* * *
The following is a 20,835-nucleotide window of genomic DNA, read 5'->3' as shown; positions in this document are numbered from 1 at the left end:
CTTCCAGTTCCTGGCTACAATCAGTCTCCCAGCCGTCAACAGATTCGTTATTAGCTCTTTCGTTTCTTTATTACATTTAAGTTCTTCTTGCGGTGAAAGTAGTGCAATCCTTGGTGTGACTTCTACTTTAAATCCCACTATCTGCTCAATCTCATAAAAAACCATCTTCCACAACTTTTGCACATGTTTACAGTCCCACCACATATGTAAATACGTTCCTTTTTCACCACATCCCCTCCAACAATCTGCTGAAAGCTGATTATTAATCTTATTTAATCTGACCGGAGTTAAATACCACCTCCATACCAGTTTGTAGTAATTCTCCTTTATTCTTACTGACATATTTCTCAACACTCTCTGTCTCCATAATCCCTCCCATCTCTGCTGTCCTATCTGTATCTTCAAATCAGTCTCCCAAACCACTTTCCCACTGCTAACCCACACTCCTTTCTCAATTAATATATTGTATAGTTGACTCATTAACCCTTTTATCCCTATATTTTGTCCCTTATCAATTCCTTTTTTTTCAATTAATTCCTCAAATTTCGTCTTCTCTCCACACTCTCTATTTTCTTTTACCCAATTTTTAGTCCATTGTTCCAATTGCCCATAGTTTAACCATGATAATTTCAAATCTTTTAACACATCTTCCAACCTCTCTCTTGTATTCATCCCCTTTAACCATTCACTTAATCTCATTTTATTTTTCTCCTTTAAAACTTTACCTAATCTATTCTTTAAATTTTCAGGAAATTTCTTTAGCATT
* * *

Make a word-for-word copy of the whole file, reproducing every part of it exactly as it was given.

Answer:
The following is a 20,835-nucleotide window of genomic DNA, read 5'->3' as shown; positions in this document are numbered from 1 at the left end:
CTTCCAGTTCCTGGCTACAATCAGTCTCCCAGCCGTCAACAGATTCGTTATTAGCTCTTTCGTTTCTTTATTACATTTAAGTTCTTCTTGCGGTGAAAGTAGTGCAATCCTTGGTGTGACTTCTACTTTAAATCCCACTATCTGCTCAATCTCATAAAAAACCATCTTCCACAACTTTTGCACATGTTTACAGTCCCACCACATATGTAAATACGTTCCTTTTTCACCACATCCCCTCCAACAATCTGCTGAAAGCTGATTATTAATCTTATTTAATCTGACCGGAGTTAAATACCACCTCCATACCAGTTTGTAGTAATTCTCCTTTATTCTTACTGACATATTTCTCAACACTCTCTGTCTCCATAATCCCTCCCATCTCTGCTGTCCTATCTGTATCTTCAAATCAGTCTCCCAAACCACTTTCCCACTGCTAACCCACACTCCTTTCTCAATTAATATATTGTATAGTTGACTCATTAACCCTTTTATCCCTATATTTTGTCCCTTATCAATTCCTTTTTTTTCAATTAATTCCTCAAATTTCGTCTTCTCTCCACACTCTCTATTTTCTTTTACCCAATTTTTAGTCCATTGTTCCAATTGCCCATAGTTTAACCATGATAATTTCAAATCTTTTAACACATCTTCCAACCTCTCTCTTGTATTCATCCCCTTTAACCATTCACTTAATCTCATTTTATTTTTCTCCTTTAAAACTTTACCTAATCTATTCTTTAAATTTTCAGGAAATTTCTTTAGCATT